Three years ago I met the photographer Volker Steger for the first time. He prepared one of the ‚secret’ rooms in the Inselhalle in Lindau. Huge white sheets of paper and wax crayons lay around. You would not have guessed, that what happend there, was high art with simple means.
It was the 60ths Nobel Laureate Meeting which due to the 50th anniversary and interdisciplinarity of the meeting was attended by 59 Nobel Laureates. Volker Steger invited plenty of them to a photo shooting. Not telling them, what he was going to do. Once they were in the room he lifted his secret: They should sketch their Nobel findings. Afterwards he will make a picture of them with their works of art.
„All the laureates I met for a photo shoot were quite surprised by my exceptional request, because I did not inform them beforehand. The idea was to get something spontaneous, not a scientific “paper” intended for publication in a journal“, Volker Steger discribes in the artbook that gives more insights about the series. And he succeeded with his intuition using the moment of surprise as Sir Timothy Hunt, Nobel Laureate in physiology or medicine 2001, reports: „One of the many engagements in Lindau was a mysterious photo session, to which I gave little or no thought before-hand. After all, lots of people take photographs of Nobel Laureates – it comes with the territory. This one proved to be rather different, however, and much more professional than usual….“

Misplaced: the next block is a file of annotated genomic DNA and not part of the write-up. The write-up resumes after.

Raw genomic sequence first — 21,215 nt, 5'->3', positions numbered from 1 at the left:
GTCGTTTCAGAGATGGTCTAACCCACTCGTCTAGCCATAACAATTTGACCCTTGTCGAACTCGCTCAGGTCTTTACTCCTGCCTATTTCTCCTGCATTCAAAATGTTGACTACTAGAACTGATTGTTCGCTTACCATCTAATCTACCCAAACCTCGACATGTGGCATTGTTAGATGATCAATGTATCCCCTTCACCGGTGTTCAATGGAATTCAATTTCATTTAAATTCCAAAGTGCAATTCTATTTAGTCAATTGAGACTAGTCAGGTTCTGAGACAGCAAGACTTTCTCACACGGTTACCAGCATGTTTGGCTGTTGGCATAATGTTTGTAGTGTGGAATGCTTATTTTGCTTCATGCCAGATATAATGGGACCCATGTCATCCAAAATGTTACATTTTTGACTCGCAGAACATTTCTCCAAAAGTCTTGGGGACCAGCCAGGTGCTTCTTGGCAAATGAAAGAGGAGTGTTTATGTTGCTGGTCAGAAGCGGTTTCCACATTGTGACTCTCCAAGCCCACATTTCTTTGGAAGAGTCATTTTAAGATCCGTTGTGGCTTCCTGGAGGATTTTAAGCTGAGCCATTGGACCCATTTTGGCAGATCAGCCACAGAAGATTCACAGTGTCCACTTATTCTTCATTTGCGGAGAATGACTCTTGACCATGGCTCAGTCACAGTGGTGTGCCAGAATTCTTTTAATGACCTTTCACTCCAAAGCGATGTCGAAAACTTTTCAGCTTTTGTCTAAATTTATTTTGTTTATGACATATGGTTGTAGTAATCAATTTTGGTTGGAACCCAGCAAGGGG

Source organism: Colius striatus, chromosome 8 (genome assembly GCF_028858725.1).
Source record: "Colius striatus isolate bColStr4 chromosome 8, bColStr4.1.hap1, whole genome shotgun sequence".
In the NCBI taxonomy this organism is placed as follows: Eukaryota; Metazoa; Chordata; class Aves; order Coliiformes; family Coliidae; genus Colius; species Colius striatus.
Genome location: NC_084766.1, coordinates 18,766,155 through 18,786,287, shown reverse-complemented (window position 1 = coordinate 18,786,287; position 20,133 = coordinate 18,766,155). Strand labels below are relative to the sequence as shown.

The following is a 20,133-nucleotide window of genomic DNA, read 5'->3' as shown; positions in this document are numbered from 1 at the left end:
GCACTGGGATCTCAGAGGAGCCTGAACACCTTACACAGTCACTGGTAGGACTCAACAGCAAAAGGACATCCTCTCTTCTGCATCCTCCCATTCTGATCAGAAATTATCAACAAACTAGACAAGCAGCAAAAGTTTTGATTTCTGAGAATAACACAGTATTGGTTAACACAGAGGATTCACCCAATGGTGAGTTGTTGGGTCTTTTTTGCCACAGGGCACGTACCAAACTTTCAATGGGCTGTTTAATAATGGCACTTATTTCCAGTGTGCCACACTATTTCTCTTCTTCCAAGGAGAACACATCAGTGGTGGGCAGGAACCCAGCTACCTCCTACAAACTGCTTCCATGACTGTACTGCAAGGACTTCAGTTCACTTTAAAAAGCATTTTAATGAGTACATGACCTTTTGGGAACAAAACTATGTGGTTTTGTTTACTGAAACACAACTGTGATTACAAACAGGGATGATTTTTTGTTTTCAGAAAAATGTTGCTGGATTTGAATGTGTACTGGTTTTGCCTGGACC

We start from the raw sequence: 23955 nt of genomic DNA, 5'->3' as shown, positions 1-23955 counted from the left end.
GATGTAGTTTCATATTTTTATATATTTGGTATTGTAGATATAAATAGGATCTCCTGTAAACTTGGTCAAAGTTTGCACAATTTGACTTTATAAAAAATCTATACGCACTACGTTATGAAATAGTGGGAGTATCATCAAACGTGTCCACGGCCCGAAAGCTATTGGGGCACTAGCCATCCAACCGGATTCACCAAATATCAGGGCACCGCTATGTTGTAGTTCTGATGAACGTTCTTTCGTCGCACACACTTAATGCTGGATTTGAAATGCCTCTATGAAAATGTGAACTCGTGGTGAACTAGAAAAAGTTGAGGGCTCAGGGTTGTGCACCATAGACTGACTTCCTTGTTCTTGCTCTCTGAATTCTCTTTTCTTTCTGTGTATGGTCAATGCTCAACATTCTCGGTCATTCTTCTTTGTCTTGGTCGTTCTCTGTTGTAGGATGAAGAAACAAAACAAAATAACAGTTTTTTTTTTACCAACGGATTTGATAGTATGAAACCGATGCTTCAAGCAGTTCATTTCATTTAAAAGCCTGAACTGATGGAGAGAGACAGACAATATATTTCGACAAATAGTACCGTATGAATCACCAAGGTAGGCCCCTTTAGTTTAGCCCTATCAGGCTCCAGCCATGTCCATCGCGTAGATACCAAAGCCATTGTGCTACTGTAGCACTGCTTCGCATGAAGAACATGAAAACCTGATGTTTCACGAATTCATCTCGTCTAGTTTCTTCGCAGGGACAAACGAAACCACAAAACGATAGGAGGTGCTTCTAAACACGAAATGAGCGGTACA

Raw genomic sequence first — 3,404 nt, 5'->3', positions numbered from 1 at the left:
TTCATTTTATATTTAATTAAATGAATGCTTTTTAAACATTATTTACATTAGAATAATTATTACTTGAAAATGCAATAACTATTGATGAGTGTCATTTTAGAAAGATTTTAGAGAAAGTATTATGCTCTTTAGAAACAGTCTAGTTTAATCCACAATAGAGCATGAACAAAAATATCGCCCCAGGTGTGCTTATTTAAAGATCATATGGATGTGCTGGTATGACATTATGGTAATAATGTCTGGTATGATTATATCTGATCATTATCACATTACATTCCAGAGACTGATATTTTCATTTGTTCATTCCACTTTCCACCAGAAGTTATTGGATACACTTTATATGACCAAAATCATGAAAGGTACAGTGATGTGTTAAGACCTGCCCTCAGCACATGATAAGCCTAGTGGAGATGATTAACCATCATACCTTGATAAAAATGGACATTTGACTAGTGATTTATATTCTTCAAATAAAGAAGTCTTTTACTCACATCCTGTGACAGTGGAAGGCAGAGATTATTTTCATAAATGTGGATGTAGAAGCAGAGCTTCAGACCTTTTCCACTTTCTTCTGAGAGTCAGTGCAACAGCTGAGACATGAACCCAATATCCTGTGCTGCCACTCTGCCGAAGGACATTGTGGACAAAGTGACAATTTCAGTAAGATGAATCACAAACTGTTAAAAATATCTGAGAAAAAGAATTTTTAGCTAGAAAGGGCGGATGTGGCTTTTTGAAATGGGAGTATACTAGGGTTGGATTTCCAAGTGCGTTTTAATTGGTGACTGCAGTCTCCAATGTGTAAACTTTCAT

You might scroll through the artbook „Sketches of Science“, which is available as pdf. But if you prefer seeing the pictures in high resolution and original you may now plan a trip to the Mainau Castle at Lake Constance, the home of the Bernadotte family in Germany, which is fairly close to Lindau. The exhibition presents 50 of the images of Nobel Laureates in chemistry, physics, physiology or medicine presenting their paintings.
One quote in the artbook wherein Volker Steger also describes each photo shooting session I like very much. It is about Aaron Ciechanover: ‘Ciechanover really invades my studio, bringing his family with him. Half of them are permanently on their cell phones, speaking loudly in Hebrew. I tell him about my project. He says “No, this wonʼt work! My work is so dynamic, it has to be on video, not just still photographs!”’ Well one might say it now is proven that the Nobel Laureate in Chemistry 2004 this time was wrong.
The exhibition on the island of Mainau will last until 25. August. I hope my blogging colleagues and me will find the time to visit it during our stay there. Next stop of the exhibition will be the Singapore Science Center – 16. September to 23. November 2013.